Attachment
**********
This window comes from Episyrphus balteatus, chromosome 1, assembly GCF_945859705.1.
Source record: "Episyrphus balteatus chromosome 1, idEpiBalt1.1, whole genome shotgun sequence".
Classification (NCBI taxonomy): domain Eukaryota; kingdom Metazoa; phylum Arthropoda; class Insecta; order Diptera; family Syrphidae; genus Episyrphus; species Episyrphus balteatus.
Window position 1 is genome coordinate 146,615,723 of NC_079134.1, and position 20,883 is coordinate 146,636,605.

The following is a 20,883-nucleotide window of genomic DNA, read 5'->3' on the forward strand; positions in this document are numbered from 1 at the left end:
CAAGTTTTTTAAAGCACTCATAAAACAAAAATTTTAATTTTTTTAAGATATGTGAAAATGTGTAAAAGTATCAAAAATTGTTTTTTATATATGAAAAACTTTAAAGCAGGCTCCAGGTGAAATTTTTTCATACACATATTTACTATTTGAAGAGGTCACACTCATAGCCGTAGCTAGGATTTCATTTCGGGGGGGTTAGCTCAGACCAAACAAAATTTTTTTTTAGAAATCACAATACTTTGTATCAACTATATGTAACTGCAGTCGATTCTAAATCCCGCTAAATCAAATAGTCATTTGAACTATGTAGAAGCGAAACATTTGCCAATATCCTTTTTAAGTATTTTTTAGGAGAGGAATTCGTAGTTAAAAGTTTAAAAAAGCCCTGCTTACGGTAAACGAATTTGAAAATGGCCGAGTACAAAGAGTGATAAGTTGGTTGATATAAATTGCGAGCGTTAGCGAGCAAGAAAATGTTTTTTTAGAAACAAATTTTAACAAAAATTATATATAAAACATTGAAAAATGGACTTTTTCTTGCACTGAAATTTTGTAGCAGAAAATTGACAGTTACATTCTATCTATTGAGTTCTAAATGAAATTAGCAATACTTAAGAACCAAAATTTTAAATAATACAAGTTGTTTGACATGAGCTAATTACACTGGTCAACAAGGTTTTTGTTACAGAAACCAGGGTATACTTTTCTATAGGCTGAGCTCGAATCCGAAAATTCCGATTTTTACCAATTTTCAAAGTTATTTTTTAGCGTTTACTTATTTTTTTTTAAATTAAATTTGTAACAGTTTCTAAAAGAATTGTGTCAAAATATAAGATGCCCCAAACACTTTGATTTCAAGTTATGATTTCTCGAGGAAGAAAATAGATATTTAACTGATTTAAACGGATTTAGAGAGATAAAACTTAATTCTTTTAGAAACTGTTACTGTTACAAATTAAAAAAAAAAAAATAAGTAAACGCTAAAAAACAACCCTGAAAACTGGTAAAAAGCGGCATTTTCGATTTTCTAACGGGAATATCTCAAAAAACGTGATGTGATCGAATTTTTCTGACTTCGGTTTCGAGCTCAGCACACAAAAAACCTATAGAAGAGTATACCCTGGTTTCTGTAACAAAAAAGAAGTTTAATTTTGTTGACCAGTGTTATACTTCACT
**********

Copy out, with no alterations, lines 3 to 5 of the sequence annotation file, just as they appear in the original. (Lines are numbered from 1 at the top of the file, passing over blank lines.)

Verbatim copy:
Classification (NCBI taxonomy): domain Eukaryota; kingdom Metazoa; phylum Arthropoda; class Insecta; order Diptera; family Syrphidae; genus Episyrphus; species Episyrphus balteatus.
Window position 1 is genome coordinate 146,615,723 of NC_079134.1, and position 20,883 is coordinate 146,636,605.

The following is a 20,883-nucleotide window of genomic DNA, read 5'->3' on the forward strand; positions in this document are numbered from 1 at the left end: